Artful Volumes

Music fans of a certain age will recall the lost pleasures of album covers, and especially of box sets, which often included liner notes, lyrics, and interviews (and, of course, records). BJ–RK (The Museum of Modern Art, New York/Artbook DAP), the catalogue for MoMA’s spring-blockbuster entertainment, recalls this form, with a slipcase containing four booklets and a slim paperbound book with poetic ruminations on the Icelandic star’s first seven albums along with images of the David Bowie–like array of her performing personae. But there’s no CD or DVD here, which makes this a little like a book about Monet without his paintings. Her remarkable music receives the informed attention it deserves only in an essay by New Yorker music critic Alex Ross—which, one hopes, the museum will make available online and to visitors—but otherwise this confectionary volume is strictly for fans. Why is there no electronic edition? Björk’s Biophilia iPad app is a landmark of that young medium, and her videos are outstanding; “All Is Full of Love” gets across in four minutes what her ex, Matthew Barney, might manage in four hours. Such a presentation could represent, convincingly, her multifaceted art.

Like the imagery in Björk, the paintings surveyed in KEHINDE WILEY: A NEW REPUBLIC (Brooklyn Museum/Prestel) derive from pop culture and fashion. Parodying old-school museum art, Wiley samples dusty masterpieces and genres to make remixes in which young, black, and beautiful models pose as those works’ subjects. Album covers generally, and Barkley L. Hendricks’s paintings specifically, provide the style: Photorealist portraits against elaborate, shallow, patterned grounds or overall colors. Wiley’s imposing Napoleon Leading the Army over the Alps, 2005, riffs on a version of Jacques-Louis David’s 1801 vision of Napoleon crossing into Italy. A young man in a camouflage outfit and Timberland boots sits astride a copy of the general’s horse; a background of gold-on-crimson wallpaper is swapped in for the sublime Alps. Wiley’s paintings depend on scale and elaborate framing for their impact (the images shrink, as the frames grow more prominent, in his recent riffs on Northern Renaissance devotional cabinet portraits), so it’s unfortunate that the book’s handling of the work is so timid and conventional. Despite considerable hot air from nearly three dozen testimonials—by a dealer, academics, critics, and even a curator or two—the art here still seems deflated.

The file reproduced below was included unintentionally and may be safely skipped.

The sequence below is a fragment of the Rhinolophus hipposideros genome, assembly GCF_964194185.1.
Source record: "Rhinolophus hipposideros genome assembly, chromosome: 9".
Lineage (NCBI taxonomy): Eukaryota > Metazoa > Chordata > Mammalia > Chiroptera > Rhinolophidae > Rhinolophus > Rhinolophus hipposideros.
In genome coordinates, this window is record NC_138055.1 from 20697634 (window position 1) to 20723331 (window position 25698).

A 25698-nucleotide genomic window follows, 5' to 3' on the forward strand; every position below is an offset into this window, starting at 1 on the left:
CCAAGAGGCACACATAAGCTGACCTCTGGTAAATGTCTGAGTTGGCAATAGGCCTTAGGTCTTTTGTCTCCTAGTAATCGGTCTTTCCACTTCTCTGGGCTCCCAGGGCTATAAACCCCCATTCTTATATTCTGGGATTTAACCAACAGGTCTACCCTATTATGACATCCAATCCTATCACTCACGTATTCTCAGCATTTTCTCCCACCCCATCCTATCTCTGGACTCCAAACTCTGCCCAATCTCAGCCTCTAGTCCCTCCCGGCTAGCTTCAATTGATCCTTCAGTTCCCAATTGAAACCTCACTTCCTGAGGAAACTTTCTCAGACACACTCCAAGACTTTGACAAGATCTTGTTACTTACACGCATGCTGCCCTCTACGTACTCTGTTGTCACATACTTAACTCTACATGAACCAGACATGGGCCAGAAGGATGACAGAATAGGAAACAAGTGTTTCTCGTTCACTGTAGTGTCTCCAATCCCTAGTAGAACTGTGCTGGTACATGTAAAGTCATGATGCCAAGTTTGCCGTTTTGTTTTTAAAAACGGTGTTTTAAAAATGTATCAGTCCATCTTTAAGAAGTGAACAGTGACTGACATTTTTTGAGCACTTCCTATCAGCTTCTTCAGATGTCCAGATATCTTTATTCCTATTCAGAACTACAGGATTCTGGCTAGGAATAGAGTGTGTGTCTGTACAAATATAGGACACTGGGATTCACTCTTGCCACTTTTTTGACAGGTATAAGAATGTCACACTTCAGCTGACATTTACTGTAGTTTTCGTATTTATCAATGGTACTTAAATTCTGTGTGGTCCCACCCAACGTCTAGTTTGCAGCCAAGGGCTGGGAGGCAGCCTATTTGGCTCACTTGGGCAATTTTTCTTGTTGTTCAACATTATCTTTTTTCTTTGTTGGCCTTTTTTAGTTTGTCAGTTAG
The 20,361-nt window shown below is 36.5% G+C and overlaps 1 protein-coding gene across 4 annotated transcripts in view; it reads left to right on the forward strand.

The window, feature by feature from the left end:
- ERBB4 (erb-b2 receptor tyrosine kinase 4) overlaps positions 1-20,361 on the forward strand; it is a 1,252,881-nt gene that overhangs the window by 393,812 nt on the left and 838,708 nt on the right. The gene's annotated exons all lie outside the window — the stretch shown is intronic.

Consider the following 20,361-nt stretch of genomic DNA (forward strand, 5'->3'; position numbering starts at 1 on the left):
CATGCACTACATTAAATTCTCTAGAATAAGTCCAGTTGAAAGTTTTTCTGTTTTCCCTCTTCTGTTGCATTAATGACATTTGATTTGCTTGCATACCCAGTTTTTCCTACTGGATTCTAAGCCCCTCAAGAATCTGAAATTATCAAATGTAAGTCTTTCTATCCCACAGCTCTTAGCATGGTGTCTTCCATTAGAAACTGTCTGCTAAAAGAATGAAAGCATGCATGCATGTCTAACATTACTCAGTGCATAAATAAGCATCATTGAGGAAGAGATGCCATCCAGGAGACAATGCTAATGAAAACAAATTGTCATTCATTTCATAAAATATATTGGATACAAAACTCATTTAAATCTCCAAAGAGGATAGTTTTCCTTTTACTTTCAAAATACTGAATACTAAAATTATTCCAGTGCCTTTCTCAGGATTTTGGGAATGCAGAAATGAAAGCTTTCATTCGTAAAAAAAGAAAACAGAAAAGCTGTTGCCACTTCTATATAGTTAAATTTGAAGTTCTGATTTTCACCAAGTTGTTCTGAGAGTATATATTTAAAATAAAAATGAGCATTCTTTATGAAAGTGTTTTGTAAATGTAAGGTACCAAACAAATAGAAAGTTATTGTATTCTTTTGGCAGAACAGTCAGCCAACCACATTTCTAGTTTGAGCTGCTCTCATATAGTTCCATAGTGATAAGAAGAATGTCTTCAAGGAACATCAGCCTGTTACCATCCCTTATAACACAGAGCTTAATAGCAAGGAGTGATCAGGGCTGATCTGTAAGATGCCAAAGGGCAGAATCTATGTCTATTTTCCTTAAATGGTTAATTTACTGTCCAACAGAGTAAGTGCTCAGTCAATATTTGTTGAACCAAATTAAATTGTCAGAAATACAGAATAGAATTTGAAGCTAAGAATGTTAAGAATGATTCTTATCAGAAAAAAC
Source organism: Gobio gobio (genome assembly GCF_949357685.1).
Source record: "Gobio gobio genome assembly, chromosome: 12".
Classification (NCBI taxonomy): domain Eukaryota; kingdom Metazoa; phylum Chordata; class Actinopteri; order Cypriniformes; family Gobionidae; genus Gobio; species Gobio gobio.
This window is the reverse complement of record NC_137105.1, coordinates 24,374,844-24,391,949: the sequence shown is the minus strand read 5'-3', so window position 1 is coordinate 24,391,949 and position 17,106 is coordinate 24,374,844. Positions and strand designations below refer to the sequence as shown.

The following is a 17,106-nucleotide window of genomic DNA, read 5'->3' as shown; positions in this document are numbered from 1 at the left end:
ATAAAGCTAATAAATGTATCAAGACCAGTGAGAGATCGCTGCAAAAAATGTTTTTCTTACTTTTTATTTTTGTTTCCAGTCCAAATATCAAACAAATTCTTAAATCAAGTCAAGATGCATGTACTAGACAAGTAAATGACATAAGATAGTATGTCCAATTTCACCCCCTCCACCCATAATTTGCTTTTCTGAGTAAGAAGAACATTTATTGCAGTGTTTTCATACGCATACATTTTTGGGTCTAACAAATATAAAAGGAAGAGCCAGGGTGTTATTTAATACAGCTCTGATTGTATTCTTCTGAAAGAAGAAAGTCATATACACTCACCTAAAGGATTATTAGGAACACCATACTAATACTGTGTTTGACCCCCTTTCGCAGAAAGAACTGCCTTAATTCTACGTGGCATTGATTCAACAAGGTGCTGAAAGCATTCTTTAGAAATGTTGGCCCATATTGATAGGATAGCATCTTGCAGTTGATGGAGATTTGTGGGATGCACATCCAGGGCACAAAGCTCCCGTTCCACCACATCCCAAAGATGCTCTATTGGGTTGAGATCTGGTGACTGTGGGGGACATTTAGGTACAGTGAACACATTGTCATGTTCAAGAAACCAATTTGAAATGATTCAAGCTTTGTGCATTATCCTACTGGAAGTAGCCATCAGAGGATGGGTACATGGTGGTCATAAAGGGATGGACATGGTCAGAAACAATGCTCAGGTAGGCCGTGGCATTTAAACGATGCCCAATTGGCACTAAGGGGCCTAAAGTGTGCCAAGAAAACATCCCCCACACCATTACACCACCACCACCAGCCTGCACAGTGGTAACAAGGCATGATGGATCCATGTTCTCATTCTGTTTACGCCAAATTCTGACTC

City streets became like chaotic stage sets during the protests and provocations of the 1960s and ’70s, an era of wrenching urban changes that are the complex subject of THE CITY LOST AND FOUND: CAPTURING NEW YORK, CHICAGO, AND LOS ANGELES, 1960–1980 (Princeton University Art Museum), published by the Princeton Art Museum in collaboration with the Art Institute of Chicago. A handsome design by Project Projects—with sturdy front and back boards and a cloth spine to lie flat—gathers portfolios of art, photography, film stills, and period documents devoted to each city. The portfolios are each preceded by an essay (subjects include artists and urban planning, protest documentation, and post-urban-renewal design) and followed by short, focused writings on key individuals and topics. Today’s protests unhappily recall many images here: A man lying in the street during a 1963 CORE demonstration in Brooklyn, pretending to be dead; a faked gang killing on a nighttime East Los Angeles street in 1974, staged to provoke local TV news into reporting it in racist terms. Then as now, official violence could be frighteningly real: One notorious photo shows a cop, cigarette dangling from his mouth, about to club the news photographer Barton Silverman, who is taking the picture during Chicago’s August 1968 police riot.

The title of LARRY SULTAN: HERE AND HOME (Los Angeles County Museum of Art/Prestel) suggests a chasm that the photographer, on the evidence of this smart book, has spent a career trying to cross. “Here” is the setting of Sultan’s photographs, and those made or assembled during his decades-long collaboration with Mike Mandel. It is a realm of the “un-homelike,” the unheimlich, the uncanny. “Home” is what he persistently searches for in his pictures but never quite finds. Sultan was based in Northern California but found his richest material in his Los Angeles “Homeland”—the title of his ironic, politically pungent final series, made between 2006 and his death in 2009. Immigrant day laborers, hired by Sultan as “actors,” people these landscapes shot in outlying suburbs. His late photographs, generally printed at a large scale that captures fine detail, give us a world of tract houses, lawns, pools, and not-quite-natural nature that is at once familiar and disturbingly off. The sense of being at home yet not belonging is most acute in Sultan’s series “Pictures From Home,” 1983–92, featuring his mother and father, who enact a melancholy tale of declining California golden years. Sultan’s sense of surreal banality was honed in the projects with Mandel that conclude the book, notably the influential publication Evidence (1977), consisting of uncaptioned photos culled in the 1970s from police and fire departments and public archives.